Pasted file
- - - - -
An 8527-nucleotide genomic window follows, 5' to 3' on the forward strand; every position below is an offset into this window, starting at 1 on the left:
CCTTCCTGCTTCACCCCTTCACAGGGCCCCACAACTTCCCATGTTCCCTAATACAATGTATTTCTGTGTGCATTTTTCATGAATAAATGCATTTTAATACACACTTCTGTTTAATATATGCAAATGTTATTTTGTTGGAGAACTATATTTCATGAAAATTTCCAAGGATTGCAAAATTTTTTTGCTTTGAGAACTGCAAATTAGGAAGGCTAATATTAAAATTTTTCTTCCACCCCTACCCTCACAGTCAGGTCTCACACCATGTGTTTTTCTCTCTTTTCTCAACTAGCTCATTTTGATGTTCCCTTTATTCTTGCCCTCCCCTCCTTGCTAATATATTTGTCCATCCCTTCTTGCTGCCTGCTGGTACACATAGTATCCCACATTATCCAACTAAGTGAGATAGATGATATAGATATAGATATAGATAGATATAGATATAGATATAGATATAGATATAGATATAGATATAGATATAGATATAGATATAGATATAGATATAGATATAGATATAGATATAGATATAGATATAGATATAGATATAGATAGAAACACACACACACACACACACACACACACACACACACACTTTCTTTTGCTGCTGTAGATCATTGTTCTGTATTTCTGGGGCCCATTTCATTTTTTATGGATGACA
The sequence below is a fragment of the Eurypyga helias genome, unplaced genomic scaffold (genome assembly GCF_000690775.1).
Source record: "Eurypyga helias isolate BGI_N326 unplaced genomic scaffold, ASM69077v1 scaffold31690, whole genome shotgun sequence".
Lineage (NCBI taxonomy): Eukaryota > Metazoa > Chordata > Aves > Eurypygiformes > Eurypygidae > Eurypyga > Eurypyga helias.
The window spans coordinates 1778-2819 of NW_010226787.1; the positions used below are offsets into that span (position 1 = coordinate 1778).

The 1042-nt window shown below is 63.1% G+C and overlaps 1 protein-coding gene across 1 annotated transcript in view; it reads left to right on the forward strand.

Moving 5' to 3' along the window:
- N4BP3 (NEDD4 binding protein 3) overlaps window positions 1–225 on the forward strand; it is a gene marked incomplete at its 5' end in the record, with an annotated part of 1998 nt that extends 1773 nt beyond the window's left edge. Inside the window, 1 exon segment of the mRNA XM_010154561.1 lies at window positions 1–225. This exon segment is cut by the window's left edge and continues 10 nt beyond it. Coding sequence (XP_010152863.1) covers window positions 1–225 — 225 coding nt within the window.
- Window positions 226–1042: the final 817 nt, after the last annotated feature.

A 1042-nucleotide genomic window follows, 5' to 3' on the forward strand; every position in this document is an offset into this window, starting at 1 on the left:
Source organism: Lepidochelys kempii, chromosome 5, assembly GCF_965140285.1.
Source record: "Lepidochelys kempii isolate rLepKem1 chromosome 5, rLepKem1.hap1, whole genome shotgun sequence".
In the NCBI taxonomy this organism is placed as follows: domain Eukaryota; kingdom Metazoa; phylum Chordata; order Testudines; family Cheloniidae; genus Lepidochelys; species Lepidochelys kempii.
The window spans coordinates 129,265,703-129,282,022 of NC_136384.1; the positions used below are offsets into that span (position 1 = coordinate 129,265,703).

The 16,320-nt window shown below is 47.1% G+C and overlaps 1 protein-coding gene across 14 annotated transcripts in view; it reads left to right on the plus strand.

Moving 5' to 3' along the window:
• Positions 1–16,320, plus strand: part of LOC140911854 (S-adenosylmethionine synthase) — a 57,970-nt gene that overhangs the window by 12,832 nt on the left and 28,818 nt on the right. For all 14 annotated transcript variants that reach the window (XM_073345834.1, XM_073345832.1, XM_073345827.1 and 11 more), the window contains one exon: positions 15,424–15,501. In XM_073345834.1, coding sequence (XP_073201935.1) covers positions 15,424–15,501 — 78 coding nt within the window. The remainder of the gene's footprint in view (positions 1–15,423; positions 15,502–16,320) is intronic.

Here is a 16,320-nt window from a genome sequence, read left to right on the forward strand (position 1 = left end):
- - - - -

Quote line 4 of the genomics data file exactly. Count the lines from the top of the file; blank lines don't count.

Source record: "Eurypyga helias isolate BGI_N326 unplaced genomic scaffold, ASM69077v1 scaffold31690, whole genome shotgun sequence".